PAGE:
Sperling gave us a brief biography of Loie Fuller. Loie was born in a tavern because it was the only place in the entire village with heat. Through the use of pictures, the audience sees how she changed. Eventually, Loie moved to Europe to pursue her career in performing arts.

It has been rumored that Loie discovered serpentine dancing accidentally. During one performance in Quack M.D., Loie saw that the audience liked the way skirt moved with the light. From there on, she kept developing this style. One way was that she made the skirts bigger and bigger. Another way was that she synchronized her movements with lighting, which was harder back then because humans operated it.

Jody Sperling doesn’t speak of serpentine dance as a historian, but instead as a fellow dancer. She told us that for a celebration at the Library of Congress, she performed a serpentine dance piece. She told us how difficult it was. It’s not easy to carry the skirt around. I thought that one needs to carry the skirt with their hands, but really they are holding on to the poles that make the skirt move. There must be a balance of weight when the poles are being held. If one hand is lower, the dance can’t be done properly.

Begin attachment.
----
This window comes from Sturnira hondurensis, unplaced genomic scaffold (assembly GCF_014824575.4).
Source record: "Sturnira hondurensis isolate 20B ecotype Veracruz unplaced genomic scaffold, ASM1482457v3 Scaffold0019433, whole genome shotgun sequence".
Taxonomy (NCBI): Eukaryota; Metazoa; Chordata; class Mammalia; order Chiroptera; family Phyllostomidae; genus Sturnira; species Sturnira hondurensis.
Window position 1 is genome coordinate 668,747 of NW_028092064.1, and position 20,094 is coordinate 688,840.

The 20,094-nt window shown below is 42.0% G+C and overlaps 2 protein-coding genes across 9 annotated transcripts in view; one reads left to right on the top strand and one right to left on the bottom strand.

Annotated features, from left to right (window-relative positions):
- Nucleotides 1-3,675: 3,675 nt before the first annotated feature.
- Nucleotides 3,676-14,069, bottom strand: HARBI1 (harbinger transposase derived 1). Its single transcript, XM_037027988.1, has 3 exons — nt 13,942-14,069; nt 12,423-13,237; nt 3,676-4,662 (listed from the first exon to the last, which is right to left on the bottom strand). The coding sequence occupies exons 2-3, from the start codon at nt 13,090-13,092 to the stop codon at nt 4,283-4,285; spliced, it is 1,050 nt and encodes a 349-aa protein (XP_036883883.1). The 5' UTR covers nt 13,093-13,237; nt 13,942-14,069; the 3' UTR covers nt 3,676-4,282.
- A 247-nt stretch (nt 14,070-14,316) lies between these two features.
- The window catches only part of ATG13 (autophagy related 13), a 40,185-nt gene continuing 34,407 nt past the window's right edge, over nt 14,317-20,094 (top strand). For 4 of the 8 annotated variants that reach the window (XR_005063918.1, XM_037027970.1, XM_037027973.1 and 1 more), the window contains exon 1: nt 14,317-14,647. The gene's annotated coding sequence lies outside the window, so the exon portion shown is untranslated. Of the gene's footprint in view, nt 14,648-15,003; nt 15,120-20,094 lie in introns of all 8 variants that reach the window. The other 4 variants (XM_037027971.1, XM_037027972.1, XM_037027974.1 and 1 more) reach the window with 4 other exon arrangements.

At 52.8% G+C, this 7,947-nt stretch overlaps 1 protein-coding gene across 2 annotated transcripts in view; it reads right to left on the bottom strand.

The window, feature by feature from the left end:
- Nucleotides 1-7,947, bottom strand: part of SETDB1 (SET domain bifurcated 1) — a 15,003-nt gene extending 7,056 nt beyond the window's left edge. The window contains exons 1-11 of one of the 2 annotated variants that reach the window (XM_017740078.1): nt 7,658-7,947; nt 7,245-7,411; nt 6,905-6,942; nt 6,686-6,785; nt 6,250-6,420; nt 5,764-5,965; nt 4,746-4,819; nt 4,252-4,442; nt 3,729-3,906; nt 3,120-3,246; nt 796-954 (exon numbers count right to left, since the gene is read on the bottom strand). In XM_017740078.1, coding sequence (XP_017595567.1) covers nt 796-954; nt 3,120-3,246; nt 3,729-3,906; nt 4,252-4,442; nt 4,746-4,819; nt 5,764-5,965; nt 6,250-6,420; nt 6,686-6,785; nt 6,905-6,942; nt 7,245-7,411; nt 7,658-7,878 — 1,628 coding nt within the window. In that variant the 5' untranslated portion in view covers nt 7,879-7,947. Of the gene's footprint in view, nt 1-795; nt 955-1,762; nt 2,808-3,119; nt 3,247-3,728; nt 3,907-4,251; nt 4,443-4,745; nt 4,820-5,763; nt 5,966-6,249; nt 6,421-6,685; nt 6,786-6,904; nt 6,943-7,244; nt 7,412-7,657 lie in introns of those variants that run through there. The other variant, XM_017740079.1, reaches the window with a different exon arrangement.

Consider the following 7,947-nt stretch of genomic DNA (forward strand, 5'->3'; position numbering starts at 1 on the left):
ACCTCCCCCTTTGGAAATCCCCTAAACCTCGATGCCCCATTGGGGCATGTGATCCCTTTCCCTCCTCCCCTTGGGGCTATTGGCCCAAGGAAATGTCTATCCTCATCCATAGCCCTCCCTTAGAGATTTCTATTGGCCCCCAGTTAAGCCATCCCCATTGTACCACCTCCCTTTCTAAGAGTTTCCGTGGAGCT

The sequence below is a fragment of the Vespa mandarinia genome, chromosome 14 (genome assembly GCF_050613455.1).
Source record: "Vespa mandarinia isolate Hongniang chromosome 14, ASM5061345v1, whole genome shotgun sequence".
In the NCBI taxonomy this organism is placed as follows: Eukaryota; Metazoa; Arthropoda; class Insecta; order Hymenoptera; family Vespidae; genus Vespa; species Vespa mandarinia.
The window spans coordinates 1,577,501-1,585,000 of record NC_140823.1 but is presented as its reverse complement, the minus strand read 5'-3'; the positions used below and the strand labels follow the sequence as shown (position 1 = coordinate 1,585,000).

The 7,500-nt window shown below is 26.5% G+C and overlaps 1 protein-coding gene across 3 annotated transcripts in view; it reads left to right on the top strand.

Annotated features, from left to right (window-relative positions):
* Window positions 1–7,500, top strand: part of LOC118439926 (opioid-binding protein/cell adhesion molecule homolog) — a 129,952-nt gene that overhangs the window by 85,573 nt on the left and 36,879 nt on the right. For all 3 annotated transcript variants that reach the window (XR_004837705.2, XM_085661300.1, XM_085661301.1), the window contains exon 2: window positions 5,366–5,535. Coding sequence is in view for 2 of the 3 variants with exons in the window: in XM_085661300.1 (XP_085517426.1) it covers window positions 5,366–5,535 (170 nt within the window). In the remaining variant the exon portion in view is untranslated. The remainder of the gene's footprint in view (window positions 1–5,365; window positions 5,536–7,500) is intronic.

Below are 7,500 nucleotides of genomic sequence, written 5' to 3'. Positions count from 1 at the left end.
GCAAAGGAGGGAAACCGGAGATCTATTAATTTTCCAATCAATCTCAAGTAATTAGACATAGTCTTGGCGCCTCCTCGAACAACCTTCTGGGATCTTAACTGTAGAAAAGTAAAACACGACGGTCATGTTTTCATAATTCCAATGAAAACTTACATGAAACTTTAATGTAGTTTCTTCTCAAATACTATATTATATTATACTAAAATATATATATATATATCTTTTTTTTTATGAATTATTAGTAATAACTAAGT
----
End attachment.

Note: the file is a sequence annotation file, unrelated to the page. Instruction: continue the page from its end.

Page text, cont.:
At first, it was difficult to picture serpentine dancing in my mind. When Jody Sperling showed us a video of a 1890s dancer performing the dance, it was just a lady twirling her skirt around and no sound. It’s not Jody Sperling’s fault considering that movies back then didn’t have any sound. It wasn’t until Sperling showed her performance at Library of Congress that I saw how music and light plays a vital role. Without it, all you have a woman swinging her skirt around. Another disappointing thing is that there are no videos of Loie Fuller dancing! There are only pictures of her. It would’ve been nice to see dancing and comparing her movements to other dancers who performed the serpentine dance. Maybe that is why Loie Fuller has mesmerized the dancing community. Today, no primary sources exist of Loie’s performances. This mystery teases art historians and makes them want to learn more about her. It is not just in arts, but also all throughout human nature. We are all attracted to mysteries whether it is the Bermuda Triangle or D.B. Cooper.